Sounds amazing: for $1.50, I was getting a unique bar that combined cinnamon and chocolate, that was also fair trade certified, non-GMO, organic, vegan, soy-free, Kosher and made here in the USA. Goodbye, ordinary candy in a heart shaped package! (The other bar I picked up was the milk chocolate My Cherry Baby.)
On the tongue at first it’s a little tangy. The melt is a little grainy, I wasn’t sure if it was the crunchy bits or not at first, but it seems that some of it is spices. It became apparent very quickly that this was not just a cinnamon and chocolate bar. My bad for not reading the label fully.
Here’s the deal: the package is pink, the printing on the back is brown. In full light and my reading glasses, I can read it. But not in the dim light and glassesless state I was in at Whole Foods. (My usual trick when I don’t have my glasses and the print is tiny is to take a photo with my phone and then blow it up, but I read the description and thought that was the extent of the flavors.)
The ingredients of interest here are (after you get through the chocolate stuff): cayenne, cinnamon leaf essential oil, black pepper essential oil, nutmeg essential oil and clove essential oil.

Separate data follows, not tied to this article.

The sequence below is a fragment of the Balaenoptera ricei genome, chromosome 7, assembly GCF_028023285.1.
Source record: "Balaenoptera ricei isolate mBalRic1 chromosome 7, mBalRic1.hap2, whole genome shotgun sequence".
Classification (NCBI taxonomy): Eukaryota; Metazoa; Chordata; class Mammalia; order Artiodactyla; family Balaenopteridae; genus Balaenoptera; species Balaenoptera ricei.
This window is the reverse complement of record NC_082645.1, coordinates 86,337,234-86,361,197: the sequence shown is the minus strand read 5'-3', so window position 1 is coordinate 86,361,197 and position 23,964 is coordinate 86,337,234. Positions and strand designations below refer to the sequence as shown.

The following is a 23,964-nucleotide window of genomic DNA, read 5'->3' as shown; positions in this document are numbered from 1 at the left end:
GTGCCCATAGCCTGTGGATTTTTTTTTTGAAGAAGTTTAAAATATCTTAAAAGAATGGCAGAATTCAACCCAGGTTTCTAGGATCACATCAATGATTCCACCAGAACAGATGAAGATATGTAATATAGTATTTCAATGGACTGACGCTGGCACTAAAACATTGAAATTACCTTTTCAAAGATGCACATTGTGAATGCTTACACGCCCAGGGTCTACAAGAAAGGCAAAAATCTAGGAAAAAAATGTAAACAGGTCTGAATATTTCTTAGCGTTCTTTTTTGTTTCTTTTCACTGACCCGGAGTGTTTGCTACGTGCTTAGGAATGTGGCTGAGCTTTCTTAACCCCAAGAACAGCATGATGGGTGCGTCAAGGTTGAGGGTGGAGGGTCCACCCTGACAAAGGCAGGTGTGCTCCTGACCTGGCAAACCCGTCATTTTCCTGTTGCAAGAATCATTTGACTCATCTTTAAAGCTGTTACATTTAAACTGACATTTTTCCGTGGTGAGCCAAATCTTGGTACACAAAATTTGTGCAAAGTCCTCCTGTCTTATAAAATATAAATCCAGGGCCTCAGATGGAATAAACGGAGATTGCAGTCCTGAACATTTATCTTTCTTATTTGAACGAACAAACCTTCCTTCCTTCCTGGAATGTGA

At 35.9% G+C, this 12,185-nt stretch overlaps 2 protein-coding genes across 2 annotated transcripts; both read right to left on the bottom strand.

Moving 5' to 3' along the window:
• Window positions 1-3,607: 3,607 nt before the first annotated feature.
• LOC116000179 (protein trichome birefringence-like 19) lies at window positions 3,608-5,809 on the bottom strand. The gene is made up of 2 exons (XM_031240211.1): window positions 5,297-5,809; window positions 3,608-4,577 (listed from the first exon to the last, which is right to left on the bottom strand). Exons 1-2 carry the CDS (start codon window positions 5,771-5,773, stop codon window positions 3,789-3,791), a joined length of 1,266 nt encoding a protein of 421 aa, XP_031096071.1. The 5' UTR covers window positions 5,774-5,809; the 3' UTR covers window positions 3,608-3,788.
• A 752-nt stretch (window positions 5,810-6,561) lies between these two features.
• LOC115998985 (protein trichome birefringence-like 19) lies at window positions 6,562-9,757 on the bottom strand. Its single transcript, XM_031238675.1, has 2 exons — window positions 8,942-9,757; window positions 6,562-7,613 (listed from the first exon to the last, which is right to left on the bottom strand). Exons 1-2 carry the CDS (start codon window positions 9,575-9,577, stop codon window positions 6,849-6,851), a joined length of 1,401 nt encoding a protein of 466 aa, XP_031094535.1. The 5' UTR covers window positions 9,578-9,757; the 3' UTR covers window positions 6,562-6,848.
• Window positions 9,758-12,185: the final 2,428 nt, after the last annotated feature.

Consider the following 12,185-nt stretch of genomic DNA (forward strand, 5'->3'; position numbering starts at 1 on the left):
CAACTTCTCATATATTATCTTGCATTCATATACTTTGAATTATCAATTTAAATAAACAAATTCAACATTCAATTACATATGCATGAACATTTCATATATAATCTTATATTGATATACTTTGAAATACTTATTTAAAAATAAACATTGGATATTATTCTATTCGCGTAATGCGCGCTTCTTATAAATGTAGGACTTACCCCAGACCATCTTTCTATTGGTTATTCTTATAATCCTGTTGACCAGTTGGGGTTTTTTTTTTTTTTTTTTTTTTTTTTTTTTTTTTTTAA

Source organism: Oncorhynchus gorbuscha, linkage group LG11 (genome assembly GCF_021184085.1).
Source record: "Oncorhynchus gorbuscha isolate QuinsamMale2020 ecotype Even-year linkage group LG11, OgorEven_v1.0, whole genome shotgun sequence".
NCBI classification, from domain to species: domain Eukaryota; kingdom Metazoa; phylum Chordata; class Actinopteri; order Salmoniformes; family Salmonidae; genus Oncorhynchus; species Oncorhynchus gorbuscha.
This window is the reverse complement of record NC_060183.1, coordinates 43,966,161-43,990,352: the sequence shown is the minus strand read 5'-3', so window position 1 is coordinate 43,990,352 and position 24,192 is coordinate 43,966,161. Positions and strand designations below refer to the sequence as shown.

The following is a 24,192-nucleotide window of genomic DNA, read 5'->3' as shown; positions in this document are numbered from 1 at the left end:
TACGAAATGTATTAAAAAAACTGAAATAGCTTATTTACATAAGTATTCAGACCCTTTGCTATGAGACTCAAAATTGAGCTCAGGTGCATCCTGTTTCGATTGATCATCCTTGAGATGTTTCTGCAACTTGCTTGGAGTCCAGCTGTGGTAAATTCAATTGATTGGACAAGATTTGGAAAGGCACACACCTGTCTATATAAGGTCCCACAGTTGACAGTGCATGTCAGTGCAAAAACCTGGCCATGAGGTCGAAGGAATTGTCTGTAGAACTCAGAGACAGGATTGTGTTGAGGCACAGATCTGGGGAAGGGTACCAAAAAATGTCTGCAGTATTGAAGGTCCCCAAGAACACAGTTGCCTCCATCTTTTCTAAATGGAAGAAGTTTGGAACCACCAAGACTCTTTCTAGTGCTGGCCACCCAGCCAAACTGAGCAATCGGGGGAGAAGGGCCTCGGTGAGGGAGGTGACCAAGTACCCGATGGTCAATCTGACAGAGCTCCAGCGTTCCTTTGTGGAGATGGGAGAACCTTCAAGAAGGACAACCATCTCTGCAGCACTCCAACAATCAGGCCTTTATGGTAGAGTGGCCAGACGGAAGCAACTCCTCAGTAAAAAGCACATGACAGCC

I actually like spicy things (curry, cinnamon, black pepper and ginger), but the one I can’t do is red pepper. Capsascin is one of those compounds that people experience differently because of genetic differences. For me, cayenne isn’t fun, there’s a lot of heat that doesn’t seem to dissipate and in higher concentrations it just induces nausea. So, I avoid anything other than mild chili items. While there’s a proliferation of chili peppers in confection, and for the most part they’re tolerable, though not always enjoyable for me.
This was freakishly hot for me. I got the different sensations from the various spices, I could actually discern the difference between the black pepper and the cayenne and the cinnamon. (Clove actually has a bit of a numbing effect.) The cinnamon really only came in at the beginning as a scent. The tangy bite of the chocolate did help to mellow the pepper at first, but once it hit my throat, the one-two punch of black and red pepper was too much. The little brittle crunch pieces were supposed to be cinnamon, and maybe some of them were, but other larger bits seemed flavorless.
I tried this bar twice, eating only one of the large squares each time in small bits. The warming effect from the spices lasts a long time, well over a half an hour. Though it didn’t upset my stomach, it really didn’t please me either and I don’t plan on finishing the bar.
If your loved one is partial to the extremely spicy side of things, this might be a good option, especially if you’re looking for something without dairy or soy (the Lindt dark chocolate products contain milk and soy ingredients). The bar is made in a facility that also handles peanuts, wheat, milk, eggs and soy.